1.) Figure out the culprit. Who is sending you this junk mail?
2.) Go to and sign up for FREE to say no to junk mail!
3.) Create an account, search out the company and add them to your list.
4.) Voila! No more junk mail!!!

Make your actions count! By saying no to junk mail you are saving trees and ecosystems, making squirrels happy and helping to stop energy waste. Nicely done!  :0)   

Tuesday, January 31, 2012

Mission Viejo's pledge to use reusable bags

The launch with the City of Mission Viejo was a success and they are off to a great start! Going along with their monthly commitment use reusable bags, the Mission Viejo group distributed over 800 reusable bags during the city's Farmer's Market. Pretty amazing, right? Market shoppers were able to pick up a bag for free from the group's stand and continue with their shopping in a more sustainable fashion. The bags even had a catchy phrase stating, "Do Something Drastic, Say No to Plastic. Reuse this Bag and Live GREEN, for Those Downstream".

The members of this group were determined to connect with people about the importance of reducing their dependence on plastic bags and showing them how easy and fun it can be to carry around a functional tote. 
It seems almost obvious that having ONE larger tote over many little bags can free up your hands to peruse more stands, be less overwhelming and increase your level of enjoyment while shopping. We have all experience carrying a plastic bag that is too heavy and having it dig at our hands. Avoid this feeling all together and join Mission Viejo in pledging to use reusable bags while shopping. Oh, and it doesn't JUST have to be when you're at the grocery store!

Happy Shopping!

Wednesday, November 16, 2011

Perks for Thinking Green at Work?

November arrived with a bang in the Northeast! Just in case you aren't aware of what happened, here is the spark notes version. Saturday, Ocotober 29, a freakishly early snow storm hit us. Although that may not seem that abnormal for the Northeast (we should be able to handle the snow by now!), it is abnormal to have snow in October. But here was the real problem. Since the fall was so late this year, the majority of the trees still had their leaves. Deciduous trees do not have the flexibility that conifers have and with heavy snow collecting on their leaves and branches, this little "Noreastaaaa" created chaos.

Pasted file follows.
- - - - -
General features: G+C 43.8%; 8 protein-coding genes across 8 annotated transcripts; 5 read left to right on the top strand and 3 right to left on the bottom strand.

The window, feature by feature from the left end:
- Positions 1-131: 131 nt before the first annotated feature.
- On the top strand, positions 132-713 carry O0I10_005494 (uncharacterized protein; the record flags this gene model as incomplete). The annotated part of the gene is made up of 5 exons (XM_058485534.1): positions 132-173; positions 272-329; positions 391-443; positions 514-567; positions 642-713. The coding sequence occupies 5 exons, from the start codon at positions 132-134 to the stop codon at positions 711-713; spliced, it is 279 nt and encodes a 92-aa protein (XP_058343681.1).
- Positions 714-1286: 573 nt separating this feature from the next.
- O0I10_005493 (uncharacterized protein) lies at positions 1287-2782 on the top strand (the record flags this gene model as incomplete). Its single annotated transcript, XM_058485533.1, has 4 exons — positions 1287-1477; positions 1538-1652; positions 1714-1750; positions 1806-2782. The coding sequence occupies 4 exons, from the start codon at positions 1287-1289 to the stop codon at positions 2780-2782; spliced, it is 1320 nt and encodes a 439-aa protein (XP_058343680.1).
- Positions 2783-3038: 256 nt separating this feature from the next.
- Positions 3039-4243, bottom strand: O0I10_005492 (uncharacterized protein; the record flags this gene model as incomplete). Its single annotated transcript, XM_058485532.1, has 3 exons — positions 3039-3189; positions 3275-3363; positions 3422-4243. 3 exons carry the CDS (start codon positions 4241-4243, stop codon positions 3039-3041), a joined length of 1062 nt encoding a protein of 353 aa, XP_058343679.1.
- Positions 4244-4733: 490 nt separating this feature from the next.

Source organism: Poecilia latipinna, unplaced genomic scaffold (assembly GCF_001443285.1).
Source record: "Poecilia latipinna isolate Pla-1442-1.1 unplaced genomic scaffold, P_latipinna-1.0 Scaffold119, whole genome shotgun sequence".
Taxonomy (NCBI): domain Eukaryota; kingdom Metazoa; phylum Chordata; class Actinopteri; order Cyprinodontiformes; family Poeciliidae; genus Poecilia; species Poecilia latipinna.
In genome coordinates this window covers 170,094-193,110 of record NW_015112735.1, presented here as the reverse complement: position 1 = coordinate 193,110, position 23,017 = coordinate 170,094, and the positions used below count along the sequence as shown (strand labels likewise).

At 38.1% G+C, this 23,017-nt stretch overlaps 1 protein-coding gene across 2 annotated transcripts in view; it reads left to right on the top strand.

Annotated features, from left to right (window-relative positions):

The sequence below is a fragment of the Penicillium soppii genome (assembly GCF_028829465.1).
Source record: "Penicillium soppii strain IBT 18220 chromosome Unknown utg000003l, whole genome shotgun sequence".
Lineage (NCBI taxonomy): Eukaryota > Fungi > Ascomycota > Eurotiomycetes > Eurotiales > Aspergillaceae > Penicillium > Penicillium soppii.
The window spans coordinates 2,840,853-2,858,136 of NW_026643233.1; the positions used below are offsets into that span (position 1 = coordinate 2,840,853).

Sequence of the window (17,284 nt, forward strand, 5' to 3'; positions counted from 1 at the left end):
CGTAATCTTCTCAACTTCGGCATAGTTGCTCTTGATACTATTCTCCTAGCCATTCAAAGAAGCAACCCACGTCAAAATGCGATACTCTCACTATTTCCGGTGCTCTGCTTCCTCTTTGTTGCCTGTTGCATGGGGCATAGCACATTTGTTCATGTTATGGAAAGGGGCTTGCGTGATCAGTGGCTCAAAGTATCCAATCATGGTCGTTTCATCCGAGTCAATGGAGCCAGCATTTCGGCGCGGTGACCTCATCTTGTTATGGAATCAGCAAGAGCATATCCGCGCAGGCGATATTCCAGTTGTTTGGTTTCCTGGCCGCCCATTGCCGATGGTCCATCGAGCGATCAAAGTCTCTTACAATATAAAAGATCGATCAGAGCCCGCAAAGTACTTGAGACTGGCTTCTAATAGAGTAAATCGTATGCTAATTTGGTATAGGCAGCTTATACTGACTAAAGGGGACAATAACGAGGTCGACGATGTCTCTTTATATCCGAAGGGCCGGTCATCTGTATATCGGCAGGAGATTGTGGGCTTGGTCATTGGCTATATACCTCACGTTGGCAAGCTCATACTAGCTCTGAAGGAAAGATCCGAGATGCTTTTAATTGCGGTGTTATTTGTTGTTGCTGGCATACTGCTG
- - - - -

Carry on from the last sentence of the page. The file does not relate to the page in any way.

picture from
Thousands of people lost power throughout MA and CT (the most hard hit states). A week and a half later, people were STILL without power. The utility companies were running around trying to return power to people's homes and businesses, but the problems the power outage caused continued to grow. No heat, no hot water, no phones, no way of cooking food (for those with electric stoves etc), no way of storing food..... the list goes on! Not only that, but the aftermath of the storm and the power outages are still being felt three weeks after, with some heating systems and other program based technologies reverting back to "warehouse mode" or "storage mode" and failing to function properly. All due to the outages.

What does this show us? Well, having been one of those people without power for three days, sitting around the table of tea candles, I got to thinking.

First, about how unfortunate it is to have to rely on a national utility company. Norwood, one of the local towns in MA, has its own electric company and was able to get power back to the whole town within a couple of hours. How nice and convenient would it be to have your town or city run the utilities? Pretty nice in my opinion after experiencing what I did.

Second, how much I would like to live "off the grid". Solar, wind, geothermal... lots of options.

There are certain areas of our lives that communities can control, like transportation options. Neighborhoods in LA are experimenting with neighborhood electric cars (NEVs).
"South Bay communities are auto-oriented, but almost 80 percent of all their trips are less than three miles — an ideal distance for NEVs. The South Bay has learned that for test households, who drove NEVs for two months or more, an average of 22 percent of all travel is in the NEV. The South Bay is expanding the experiment to a waiting list of 200 families," Marlon Boarnet explained in October in his Transportation Planning: LA off the Grid blog post.
Long Beach, CA, has implemented another very promising COMPLETELY off the grid transportation initiative - they have pledged and are making great strides to be the most bike friendly city in America. Long Beach has a website full of safety tips, biking tips, and articles that is a great resource if you live in the area and want to start biking.

Another great biking website is  ThisBigCity

Southern California is the perfect place to set up roads for alternative transportation because of the climate. Places like Burlington, Vermont, however, are also firm believers and advocates for biking and alternative modes of transportation. The hospital, Fletcher Allen, gives benefits to workers who keep the environment in mind on their daily commute. Closer parking spots for carpools, electric car charging stations, gift cards to local restaurants or grocery stores for bikers, and other perks are just some of the ways Fletcher Allen Hospital is trying to keep their carbon footprint in mind.